By Frank Gallo
In the past three months the Country has lost jobs at a tremendously fast pace. Almost 20% of the population had filled unemployment claims by the end of May, a number unheard since the depression. Now that the economy starts reopening, many people are finding that their jobs are no longer there. Sales are down and retailers are struggling to remain in business, the hospitality industry is in shambles and the entertainment industry might not get back into the black until next year. Almost every industry suffered as a consequence of the pandemic, even the health care industry. Why would the City’s sources of revenue not suffer? Why would the City’s funding and resulting budget be untouched?
Three of City’s main sources of revenue will be highly impacted in the next 12-30 months; sales tax, transit occupancy tax (TOT), and fees. These three sources of revenue together with property taxes comprise the main stream of revenue for the General Fund (the fund that pays for City’s essential services from public safety to libraries and public works).
Sales tax revenue comes from all retailers, but the biggest producers of sales tax revenue are the Brand car dealer and some major retailers such as Target, Macys. JC Penny, Sears, Home Depot and others. Car sales might not recover immediately due to persistent unemployment. Retailers that had been struggling to compete with online sellers before the pandemic are now in a worse position to compete. The three-month closure has pushed some of them to re-structure and file for bankruptcy. City staff seem to be aware of the retailer’s problems, but has not accounted for the lost revenue in the budget.
The Transit Occupancy Tax (TOT) has become an important source of City revenue in the past five years as more hotels were built in town. Unfortunately, hotels and restaurant are some of the businesses that have suffered the most. Some hotels have reported a 97% loss of revenue during the quarantine and they don’t seem to see relief in sight. Business travel is down and pleasure travel might not get re-started until the fall, a slow time for hotels. Cities like Santa Monica are projecting a TOT reduction of 40% for the next fiscal year. Glendale has not projected any reductions in the TOT.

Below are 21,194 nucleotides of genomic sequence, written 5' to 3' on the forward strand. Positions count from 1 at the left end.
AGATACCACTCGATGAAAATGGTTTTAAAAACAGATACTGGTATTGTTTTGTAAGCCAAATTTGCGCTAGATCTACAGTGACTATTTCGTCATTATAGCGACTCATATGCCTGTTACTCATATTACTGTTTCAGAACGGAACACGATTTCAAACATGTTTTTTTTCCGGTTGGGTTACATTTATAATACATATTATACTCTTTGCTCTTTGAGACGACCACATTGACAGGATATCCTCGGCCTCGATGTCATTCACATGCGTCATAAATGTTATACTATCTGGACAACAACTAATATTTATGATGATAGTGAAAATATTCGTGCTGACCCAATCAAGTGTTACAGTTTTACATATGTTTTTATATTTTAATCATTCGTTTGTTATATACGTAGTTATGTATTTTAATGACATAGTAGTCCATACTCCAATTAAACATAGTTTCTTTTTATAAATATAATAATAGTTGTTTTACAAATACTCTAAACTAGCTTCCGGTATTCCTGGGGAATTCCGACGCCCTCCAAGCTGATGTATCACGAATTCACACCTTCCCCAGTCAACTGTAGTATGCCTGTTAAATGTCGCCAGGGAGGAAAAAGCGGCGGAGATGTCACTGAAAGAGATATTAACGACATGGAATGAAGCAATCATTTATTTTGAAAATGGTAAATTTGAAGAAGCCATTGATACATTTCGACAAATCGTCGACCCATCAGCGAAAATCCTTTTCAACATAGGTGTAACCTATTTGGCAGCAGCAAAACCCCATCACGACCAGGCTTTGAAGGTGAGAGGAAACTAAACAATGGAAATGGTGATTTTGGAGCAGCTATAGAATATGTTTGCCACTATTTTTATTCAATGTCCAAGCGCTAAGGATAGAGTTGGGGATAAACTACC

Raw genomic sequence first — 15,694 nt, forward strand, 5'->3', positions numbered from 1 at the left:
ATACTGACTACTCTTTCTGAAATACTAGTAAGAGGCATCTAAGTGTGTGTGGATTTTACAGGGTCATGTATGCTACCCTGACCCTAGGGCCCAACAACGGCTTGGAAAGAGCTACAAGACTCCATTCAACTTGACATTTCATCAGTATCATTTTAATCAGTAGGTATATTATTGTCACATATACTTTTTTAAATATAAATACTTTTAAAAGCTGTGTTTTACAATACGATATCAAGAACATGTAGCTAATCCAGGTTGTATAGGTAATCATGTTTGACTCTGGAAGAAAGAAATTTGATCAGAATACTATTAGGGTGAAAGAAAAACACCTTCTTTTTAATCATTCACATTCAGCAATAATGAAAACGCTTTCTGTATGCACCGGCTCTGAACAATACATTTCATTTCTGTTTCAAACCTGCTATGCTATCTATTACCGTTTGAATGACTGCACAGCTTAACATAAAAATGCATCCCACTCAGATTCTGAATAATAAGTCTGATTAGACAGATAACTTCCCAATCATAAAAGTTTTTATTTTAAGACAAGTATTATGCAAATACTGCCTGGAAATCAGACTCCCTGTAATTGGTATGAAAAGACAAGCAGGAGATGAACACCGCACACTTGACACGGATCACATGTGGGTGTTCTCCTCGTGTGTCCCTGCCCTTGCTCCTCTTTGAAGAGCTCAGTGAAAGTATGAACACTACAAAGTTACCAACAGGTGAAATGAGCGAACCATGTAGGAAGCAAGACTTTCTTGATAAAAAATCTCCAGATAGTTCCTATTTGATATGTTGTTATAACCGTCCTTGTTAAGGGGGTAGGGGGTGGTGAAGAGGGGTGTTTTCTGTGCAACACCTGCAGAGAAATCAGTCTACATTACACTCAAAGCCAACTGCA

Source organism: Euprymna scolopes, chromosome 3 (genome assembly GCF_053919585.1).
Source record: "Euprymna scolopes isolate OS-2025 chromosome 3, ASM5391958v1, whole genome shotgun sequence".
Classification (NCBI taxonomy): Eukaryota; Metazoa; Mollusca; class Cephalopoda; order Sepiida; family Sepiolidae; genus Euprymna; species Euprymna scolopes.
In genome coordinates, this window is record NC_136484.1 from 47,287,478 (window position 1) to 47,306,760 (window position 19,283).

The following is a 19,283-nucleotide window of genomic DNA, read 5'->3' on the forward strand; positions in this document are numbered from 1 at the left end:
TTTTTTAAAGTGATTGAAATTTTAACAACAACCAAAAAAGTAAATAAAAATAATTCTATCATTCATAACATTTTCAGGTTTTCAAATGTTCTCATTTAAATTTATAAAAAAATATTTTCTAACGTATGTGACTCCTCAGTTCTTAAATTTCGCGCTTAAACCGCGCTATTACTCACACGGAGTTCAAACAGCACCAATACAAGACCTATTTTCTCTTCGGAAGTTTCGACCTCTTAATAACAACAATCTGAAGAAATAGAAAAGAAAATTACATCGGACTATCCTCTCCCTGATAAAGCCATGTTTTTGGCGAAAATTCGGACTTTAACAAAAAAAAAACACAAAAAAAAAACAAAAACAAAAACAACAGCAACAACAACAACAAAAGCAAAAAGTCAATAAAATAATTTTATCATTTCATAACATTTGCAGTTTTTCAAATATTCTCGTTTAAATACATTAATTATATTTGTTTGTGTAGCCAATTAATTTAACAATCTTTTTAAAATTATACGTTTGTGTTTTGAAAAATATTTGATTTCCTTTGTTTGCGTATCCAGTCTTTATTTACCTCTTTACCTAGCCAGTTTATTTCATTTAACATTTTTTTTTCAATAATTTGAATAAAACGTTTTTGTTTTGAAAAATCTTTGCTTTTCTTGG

The City has about 2400 fees that include construction permits, filming fees, parks, community room rentals and many others. With many individuals losing their jobs, a slowdown in the construction industry is expected and consequently construction permits are likely to slow-down. Separately, filming activity, medium gatherings and large entertainment activities are likely to stay down for the foreseeable future. The City has projected that the slowdown in those activities would result only in a minor reduction in fees revenue.
In spite of the likely reduction in City’s revenue, Glendale staff decided to present to City Council a budget that mirrors last year’s budget. After repeated request by some Council members to review the budget the City Manager replied: “The City’s budget is a working document that would be reviewed every month.” It seems the City Manager thinks that it is all good, the budget is only a bold estimate and any cuts can be done later. On June 2nd 2020, the City Council approved the 2020-2021 budget by a narrow majority with Council members Devine and Brotman voting against it. Both of these Council members opposed the budget hoping to see a different one presented to them in the near future. It is worth mentioning that Council member Devine considers the $17 million transfer of Electric revenue to the General Fund (GFT) a fee that has been illegally built into the cost of providing Electric service, and it is actually used for paying other City costs. The illegal transfer has been contested by the Glendale Coalition for Better Government and it is still in the Courts.